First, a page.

Wigo, The App For Meeting Up With Friends, Graduates Beyond College Campuses

Wigo, the app that helps college kids meet up and go out, has today opened up the service beyond just .edu users. The company is calling it Wigo Summer, and 99 percent of the marketing focus is going towards New York and Boston, where there are large amounts of recent college graduates.

The app originally launched back in the beginning of 2014 and offered tools for college kids on the same network to post what they were doing and invite friends to join. Users can post pictures and videos and messages on various events, all of which are erased at 6am the next morning to start fresh.

Tinder cofounders Sean Rad and Justin Mateen came on as investors, and the app grew over the last year to around 50,000 registered users.

Today, however, the app will no longer require a .edu email address to onboard, so anyone in the world will be able to download the app and begin sharing what they’re up to. Interestingly enough, Wigo founder Ben Kaplan dropped out of college during his sophomore year to run Wigo full-time, and has since not been able to fully use the app outside of the Wigo HQ testing environment.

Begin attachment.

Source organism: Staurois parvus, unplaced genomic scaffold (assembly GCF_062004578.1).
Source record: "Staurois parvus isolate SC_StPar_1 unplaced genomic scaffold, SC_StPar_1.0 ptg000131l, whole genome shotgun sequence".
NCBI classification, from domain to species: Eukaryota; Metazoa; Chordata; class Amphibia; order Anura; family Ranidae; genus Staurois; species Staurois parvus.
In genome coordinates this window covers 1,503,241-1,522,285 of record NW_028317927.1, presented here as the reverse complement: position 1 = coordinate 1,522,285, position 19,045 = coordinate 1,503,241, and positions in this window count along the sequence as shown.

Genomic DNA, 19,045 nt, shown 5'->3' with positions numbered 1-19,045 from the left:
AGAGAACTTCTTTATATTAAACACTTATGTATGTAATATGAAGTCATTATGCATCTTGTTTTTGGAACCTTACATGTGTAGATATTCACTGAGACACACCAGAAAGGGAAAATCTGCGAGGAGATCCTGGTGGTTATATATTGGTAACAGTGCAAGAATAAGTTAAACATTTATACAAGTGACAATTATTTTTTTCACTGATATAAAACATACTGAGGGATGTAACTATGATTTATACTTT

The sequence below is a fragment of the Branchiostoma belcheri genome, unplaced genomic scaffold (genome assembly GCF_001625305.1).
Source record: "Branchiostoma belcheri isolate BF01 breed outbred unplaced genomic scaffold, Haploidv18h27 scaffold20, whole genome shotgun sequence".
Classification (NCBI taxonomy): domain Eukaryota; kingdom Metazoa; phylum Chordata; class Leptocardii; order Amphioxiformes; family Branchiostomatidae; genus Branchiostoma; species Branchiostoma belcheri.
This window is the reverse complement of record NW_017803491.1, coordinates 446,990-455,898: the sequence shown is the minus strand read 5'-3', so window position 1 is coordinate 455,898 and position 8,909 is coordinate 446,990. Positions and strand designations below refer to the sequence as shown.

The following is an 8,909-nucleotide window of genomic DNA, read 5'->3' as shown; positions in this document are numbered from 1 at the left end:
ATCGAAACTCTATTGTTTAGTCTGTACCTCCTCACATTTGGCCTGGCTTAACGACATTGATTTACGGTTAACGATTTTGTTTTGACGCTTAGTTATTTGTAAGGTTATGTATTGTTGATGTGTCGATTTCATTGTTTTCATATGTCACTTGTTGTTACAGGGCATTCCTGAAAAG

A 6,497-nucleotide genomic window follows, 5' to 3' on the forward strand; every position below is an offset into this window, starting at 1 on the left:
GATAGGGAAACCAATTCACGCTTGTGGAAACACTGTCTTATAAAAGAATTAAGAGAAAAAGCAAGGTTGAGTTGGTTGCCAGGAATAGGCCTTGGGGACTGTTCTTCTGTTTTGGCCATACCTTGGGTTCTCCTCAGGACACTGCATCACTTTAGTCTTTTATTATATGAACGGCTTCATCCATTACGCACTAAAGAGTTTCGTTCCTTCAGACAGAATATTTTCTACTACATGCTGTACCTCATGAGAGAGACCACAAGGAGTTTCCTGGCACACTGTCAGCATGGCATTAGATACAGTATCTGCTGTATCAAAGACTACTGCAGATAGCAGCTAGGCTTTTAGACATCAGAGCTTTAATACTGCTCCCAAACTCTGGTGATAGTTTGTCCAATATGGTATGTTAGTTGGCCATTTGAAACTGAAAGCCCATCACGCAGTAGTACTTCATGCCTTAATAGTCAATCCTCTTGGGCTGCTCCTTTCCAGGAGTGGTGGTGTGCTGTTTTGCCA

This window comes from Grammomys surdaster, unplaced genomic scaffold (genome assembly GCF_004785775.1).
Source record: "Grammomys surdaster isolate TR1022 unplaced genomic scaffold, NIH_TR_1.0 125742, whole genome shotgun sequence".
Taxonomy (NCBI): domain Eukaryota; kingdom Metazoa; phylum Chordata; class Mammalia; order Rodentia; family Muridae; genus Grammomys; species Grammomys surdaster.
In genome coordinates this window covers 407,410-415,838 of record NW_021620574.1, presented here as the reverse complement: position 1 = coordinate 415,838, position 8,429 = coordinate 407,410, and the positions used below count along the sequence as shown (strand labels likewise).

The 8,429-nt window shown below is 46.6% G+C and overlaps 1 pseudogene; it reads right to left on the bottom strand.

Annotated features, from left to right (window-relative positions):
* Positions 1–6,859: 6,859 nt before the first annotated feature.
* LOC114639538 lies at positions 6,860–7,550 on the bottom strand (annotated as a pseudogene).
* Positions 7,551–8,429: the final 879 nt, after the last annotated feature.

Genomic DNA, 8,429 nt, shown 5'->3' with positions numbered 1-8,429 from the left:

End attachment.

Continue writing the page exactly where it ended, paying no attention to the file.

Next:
“I am really excited to actually be able to use the app again,” said Kaplan. “I’ve been using it with about 15 employees and 15 investors so far, and now I’ll get to use it as a Bostonite, and I can’t wait.”

The app also underwent a huge makeover, which Wigo founder Ben Kaplan says should be credited to Sean Rad.

With the geolocation update, users will be able to see local events posted by both your friends from Facebook as well as suggested friends of friends, based on event attendance and mutual chats. The update also offers a highlight reel from last week’s events that are available to view for seven days and then disappear.

Wigo has raised a total of $1.4 million at a valuation of $14 million. Kaplan says that it has been downloaded by at least one person on more than 1,300 campuses and that more than 75 college campuses have been unlocked. (Wigo requires between 400 and 1200 downloads of the app on any given campus, depending on its size, before the service will be unlocked.)

I asked Kaplan whether or not he was concerned about diluting the Wigo community by allowing non-college students to join.

“Rad convinced me very quickly that the people you market the app to are the people who are going to use it,” said Kaplan. “We are watching very closely how people use the app and can quickly add in features that allow users to only show people of a certain age.”

Wigo has been testing Wigo Summer for the past week and has thus far added 21,000 new users to the platform.

This marks a big transition for Wigo as it gets out of the college space and into the real world. If you want to check out Wigo Summer, head to the App Store now and download the app.